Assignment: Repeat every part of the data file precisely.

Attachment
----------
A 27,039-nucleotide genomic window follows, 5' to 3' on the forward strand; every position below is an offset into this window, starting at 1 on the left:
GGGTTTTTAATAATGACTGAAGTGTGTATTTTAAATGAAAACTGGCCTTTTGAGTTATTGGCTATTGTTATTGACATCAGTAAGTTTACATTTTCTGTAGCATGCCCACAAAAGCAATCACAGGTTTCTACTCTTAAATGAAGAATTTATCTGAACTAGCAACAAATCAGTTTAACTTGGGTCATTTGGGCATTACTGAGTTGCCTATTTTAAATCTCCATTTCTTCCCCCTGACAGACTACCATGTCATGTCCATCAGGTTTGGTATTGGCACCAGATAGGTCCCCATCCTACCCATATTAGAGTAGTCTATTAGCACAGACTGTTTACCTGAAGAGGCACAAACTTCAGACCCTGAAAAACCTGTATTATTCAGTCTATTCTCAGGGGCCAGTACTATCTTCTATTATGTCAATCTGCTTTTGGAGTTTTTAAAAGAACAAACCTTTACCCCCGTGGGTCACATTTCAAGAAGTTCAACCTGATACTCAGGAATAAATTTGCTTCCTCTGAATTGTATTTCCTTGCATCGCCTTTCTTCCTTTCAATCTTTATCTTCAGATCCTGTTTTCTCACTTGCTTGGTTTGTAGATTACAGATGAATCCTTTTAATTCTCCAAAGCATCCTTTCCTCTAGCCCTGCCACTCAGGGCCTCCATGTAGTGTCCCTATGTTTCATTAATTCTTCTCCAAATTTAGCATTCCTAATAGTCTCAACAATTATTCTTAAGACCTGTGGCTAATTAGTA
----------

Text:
A 27,039-nucleotide genomic window follows, 5' to 3' on the forward strand; every position below is an offset into this window, starting at 1 on the left:
GGGTTTTTAATAATGACTGAAGTGTGTATTTTAAATGAAAACTGGCCTTTTGAGTTATTGGCTATTGTTATTGACATCAGTAAGTTTACATTTTCTGTAGCATGCCCACAAAAGCAATCACAGGTTTCTACTCTTAAATGAAGAATTTATCTGAACTAGCAACAAATCAGTTTAACTTGGGTCATTTGGGCATTACTGAGTTGCCTATTTTAAATCTCCATTTCTTCCCCCTGACAGACTACCATGTCATGTCCATCAGGTTTGGTATTGGCACCAGATAGGTCCCCATCCTACCCATATTAGAGTAGTCTATTAGCACAGACTGTTTACCTGAAGAGGCACAAACTTCAGACCCTGAAAAACCTGTATTATTCAGTCTATTCTCAGGGGCCAGTACTATCTTCTATTATGTCAATCTGCTTTTGGAGTTTTTAAAAGAACAAACCTTTACCCCCGTGGGTCACATTTCAAGAAGTTCAACCTGATACTCAGGAATAAATTTGCTTCCTCTGAATTGTATTTCCTTGCATCGCCTTTCTTCCTTTCAATCTTTATCTTCAGATCCTGTTTTCTCACTTGCTTGGTTTGTAGATTACAGATGAATCCTTTTAATTCTCCAAAGCATCCTTTCCTCTAGCCCTGCCACTCAGGGCCTCCATGTAGTGTCCCTATGTTTCATTAATTCTTCTCCAAATTTAGCATTCCTAATAGTCTCAACAATTATTCTTAAGACCTGTGGCTAATTAGTA